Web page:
Jamal Strong: Chompin' at the Bit

Tacoma outfielder Jamal Strong started the season on fire with 15 hits in his first 29 at bats, but he's missed the last two weeks with a hamstring injury. Almost ready to return to the field, Strong talked to InsidethePark.com's Joe Kaiser recently about the injury, the offseason and his huge hopes for 2004.

When Jamal Strong felt a twinge in his right hamstring on April 14 at Las Vegas, the Tacoma Rainiers weren't taking any chances. Considered one of the Seattle Mariners' top three outfield prospects heading into 2004, the Rainiers knew they had to be cautious.

So despite Strong's torrid start at the plate – he was 15-29 (.517) before the injury – it was time to shut him down, at least for a while.

Already, it's been two frustrating weeks down the drain for Strong, who understands why the team is taking the injury very seriously.

"They don't want this to linger throughout the season," he said, referring to the Rainiers. "They want to be cautious now so I won't be hampered by it all season."

Relegated to an observer while waiting for the hamstring to heal, the down time has been eating away at the 25-year-old.

"I'd like to be out there to help out my teammates," said Strong. "I'm not doing any good out there on the bench."

In his absence the Rainiers have went a mediocre 6-5, missing a true leadoff hitter. They have plugged in Elpidio Guzman and Luis Ugueto atop the batting order with some success, but been severely limited as far as outfield depth goes.

The injury couldn't have come at a worse time for Strong, who through the first week of the season was showing the same abilities he put on display for the Mariners while up with the big league club at Spring Training.

"I was seeing the ball well," he said. "Last year I got hurt in Spring Training (with a separated shoulder). This year I got to stay up there for a long time and I hit well. That gave me a lot of confidence. I just told myself that if I could hit up there I could hit anywhere.

"I knew (the Mariners) had some people coming in and there wouldn't be much of a chance of making the team, but I just wanted to go in and make a good impression on Bob Melvin so if he ever needs anybody up there he can always look down and say, "Strong had a good spring and he could really help out."

That was the same attitude Strong took heading into the winter, coming off of 2003 season that ended with 12 games in a Mariners uniform. Given the taste of the big league experience, the M's 6th-round draft choice in 2000 set out to do all he could over the offseason to prepare for 2004 and give him a chance to stick with the M's.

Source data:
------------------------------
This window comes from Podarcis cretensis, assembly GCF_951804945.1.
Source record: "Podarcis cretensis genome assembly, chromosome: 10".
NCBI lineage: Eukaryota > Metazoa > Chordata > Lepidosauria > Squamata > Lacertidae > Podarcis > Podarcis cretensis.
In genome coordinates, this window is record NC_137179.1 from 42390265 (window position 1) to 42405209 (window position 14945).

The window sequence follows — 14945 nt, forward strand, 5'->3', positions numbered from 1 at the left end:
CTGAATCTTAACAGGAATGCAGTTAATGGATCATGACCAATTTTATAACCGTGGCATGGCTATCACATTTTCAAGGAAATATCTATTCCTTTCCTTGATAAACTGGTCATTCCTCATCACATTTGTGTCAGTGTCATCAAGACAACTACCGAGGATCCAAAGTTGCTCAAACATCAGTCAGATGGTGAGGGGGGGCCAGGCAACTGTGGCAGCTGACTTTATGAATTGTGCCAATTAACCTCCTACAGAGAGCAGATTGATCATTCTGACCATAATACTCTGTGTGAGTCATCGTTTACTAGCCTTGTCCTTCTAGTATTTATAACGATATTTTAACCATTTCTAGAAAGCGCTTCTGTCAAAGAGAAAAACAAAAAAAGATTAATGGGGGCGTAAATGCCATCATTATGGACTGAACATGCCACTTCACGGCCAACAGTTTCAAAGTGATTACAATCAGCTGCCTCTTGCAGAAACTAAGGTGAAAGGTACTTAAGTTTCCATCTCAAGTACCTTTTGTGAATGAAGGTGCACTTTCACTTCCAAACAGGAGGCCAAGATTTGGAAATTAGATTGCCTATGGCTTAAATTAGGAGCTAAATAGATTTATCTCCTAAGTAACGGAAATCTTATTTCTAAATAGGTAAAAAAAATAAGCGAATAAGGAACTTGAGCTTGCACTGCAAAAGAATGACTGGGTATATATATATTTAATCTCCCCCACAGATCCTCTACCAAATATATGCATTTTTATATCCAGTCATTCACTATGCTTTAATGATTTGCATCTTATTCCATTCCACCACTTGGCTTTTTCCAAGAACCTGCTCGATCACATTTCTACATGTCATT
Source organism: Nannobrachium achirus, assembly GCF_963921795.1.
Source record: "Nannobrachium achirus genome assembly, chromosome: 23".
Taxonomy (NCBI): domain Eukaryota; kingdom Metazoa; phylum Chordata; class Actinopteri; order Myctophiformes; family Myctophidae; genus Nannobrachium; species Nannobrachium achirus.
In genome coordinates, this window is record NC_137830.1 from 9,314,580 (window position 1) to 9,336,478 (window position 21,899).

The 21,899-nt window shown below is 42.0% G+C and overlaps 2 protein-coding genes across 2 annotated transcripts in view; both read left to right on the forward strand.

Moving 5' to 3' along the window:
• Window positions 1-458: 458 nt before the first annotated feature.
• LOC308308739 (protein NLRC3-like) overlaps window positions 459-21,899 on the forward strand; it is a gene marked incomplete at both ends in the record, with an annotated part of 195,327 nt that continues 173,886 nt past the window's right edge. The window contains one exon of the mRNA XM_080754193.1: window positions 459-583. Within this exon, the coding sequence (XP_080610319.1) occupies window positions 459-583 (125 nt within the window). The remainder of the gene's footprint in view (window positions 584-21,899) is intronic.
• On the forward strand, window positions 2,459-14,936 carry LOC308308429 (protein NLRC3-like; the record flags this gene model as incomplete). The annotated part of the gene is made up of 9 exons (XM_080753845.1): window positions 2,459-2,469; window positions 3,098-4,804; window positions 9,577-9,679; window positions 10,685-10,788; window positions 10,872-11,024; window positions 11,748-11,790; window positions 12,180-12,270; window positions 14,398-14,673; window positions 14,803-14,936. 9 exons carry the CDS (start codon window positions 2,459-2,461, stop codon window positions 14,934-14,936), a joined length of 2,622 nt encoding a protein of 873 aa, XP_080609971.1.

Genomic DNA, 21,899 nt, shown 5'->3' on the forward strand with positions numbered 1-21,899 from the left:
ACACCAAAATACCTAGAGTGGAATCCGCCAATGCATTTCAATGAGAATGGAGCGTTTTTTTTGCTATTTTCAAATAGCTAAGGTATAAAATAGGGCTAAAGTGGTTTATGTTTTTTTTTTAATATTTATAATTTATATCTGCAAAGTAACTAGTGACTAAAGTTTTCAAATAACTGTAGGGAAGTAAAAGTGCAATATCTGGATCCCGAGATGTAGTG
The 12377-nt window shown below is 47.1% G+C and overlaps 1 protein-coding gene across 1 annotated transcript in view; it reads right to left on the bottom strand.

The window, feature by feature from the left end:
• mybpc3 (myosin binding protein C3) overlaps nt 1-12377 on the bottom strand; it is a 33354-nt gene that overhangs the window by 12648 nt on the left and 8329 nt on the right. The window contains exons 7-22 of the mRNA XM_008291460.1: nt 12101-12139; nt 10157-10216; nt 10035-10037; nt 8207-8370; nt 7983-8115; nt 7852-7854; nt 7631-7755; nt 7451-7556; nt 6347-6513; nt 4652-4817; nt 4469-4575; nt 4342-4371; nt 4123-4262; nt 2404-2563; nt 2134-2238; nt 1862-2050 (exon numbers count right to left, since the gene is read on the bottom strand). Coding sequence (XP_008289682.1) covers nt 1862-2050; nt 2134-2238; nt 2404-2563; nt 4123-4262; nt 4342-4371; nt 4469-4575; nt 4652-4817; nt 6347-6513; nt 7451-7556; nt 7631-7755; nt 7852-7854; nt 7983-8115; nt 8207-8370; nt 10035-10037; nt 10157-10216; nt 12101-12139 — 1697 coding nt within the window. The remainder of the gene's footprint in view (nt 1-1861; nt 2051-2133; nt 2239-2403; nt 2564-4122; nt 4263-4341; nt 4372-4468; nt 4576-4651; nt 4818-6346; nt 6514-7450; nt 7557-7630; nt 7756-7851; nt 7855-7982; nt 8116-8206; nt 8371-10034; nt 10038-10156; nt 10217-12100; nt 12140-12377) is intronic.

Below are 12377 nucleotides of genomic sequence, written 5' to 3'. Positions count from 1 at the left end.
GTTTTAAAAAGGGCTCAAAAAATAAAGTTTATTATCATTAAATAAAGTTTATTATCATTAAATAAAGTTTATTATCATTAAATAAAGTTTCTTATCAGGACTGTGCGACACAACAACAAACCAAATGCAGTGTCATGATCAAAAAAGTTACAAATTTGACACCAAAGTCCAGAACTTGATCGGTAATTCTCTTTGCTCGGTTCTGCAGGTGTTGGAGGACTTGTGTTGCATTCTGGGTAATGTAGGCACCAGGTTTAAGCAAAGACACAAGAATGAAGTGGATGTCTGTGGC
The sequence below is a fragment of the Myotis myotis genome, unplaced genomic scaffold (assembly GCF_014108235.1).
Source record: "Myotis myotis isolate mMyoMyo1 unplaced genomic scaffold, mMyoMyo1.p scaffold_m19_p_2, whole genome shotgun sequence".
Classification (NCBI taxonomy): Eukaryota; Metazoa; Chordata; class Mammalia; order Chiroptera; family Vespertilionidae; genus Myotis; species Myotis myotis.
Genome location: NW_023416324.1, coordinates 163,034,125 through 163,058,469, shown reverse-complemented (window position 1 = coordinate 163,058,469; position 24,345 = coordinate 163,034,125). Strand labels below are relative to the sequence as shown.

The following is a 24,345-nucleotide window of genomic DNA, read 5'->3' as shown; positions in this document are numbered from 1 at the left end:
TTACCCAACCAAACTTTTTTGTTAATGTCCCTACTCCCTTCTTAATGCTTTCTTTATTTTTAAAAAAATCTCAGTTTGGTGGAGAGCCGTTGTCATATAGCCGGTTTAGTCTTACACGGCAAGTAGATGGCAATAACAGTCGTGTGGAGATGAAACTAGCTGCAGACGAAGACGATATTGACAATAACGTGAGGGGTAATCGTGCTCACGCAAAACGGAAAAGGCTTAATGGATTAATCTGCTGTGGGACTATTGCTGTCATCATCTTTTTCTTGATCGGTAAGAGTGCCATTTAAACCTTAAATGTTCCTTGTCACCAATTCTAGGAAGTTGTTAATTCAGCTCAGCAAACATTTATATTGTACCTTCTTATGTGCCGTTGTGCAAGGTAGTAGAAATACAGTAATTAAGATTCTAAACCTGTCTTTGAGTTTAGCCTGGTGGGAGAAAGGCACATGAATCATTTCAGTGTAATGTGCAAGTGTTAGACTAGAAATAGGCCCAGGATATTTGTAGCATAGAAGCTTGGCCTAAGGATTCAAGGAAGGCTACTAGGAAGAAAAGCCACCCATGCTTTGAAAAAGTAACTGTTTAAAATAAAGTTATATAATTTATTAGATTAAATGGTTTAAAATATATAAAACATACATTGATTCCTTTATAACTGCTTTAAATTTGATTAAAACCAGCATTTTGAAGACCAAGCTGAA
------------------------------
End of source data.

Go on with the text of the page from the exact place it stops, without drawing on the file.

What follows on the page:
He stayed in Arizona all winter along with fellow outfield prospect Chris Snelling, hitting the weight room and going through a daily workout regimen. By the time Spring Training started, Strong had added 10 pounds of "good weight," putting him at his ideal weight of 180.

"I feel stronger now and a little bit quicker, so I hope it pays off," said Strong. "As long as I maintain my speed, that's the main thing."

Strong says while the workout regimen was intended to make him stronger, it wasn't a measure he took to change his style of play. For a guy that has 217 stolen bases to his credit in four years of minor league baseball, he says he didn't bulk up enough to become a power hitter.

"That's not my game," he said. I'm a leadoff hitter. I just want to concentrate on getting on base and letting the big guys behind me drive me in. I don't want to go up there and put on 20 pounds, that's not me.

"I just want to stick to my game and that's hitting line drives and ground balls. I need to utilize my speed. If I hit the ball in the air it's not doing me no good or my team."

Strong hopes to return to the lineup in the coming days, possibly as early as today in the team's series opener at Salt Lake City. Rainiers manager Dan Rohn has been waiting for the team to play in warmer weather before bringing his speedy centerfielder back for every-day action.

For now, the focus is on returning, but before long Strong will be back at full speed and with his goals shifted back to where they were at the start of the season – making it back to the big leagues.

His first experience there last season is still fresh in his mind, and has him itching to get back.

"It was all you could dream for," Strong said. "I didn't get many at bats, I got only two, but I got to the big leagues and that has been my goal since I was little. I achieved my goals, but now I want to get up there and stay there. That's my next goal."

Joe Kaiser lives in Newcastle, Wash. and is the publisher of InsidethePark.com. Feedback is always welcome at JoeKaiser@InsidethePark.com.

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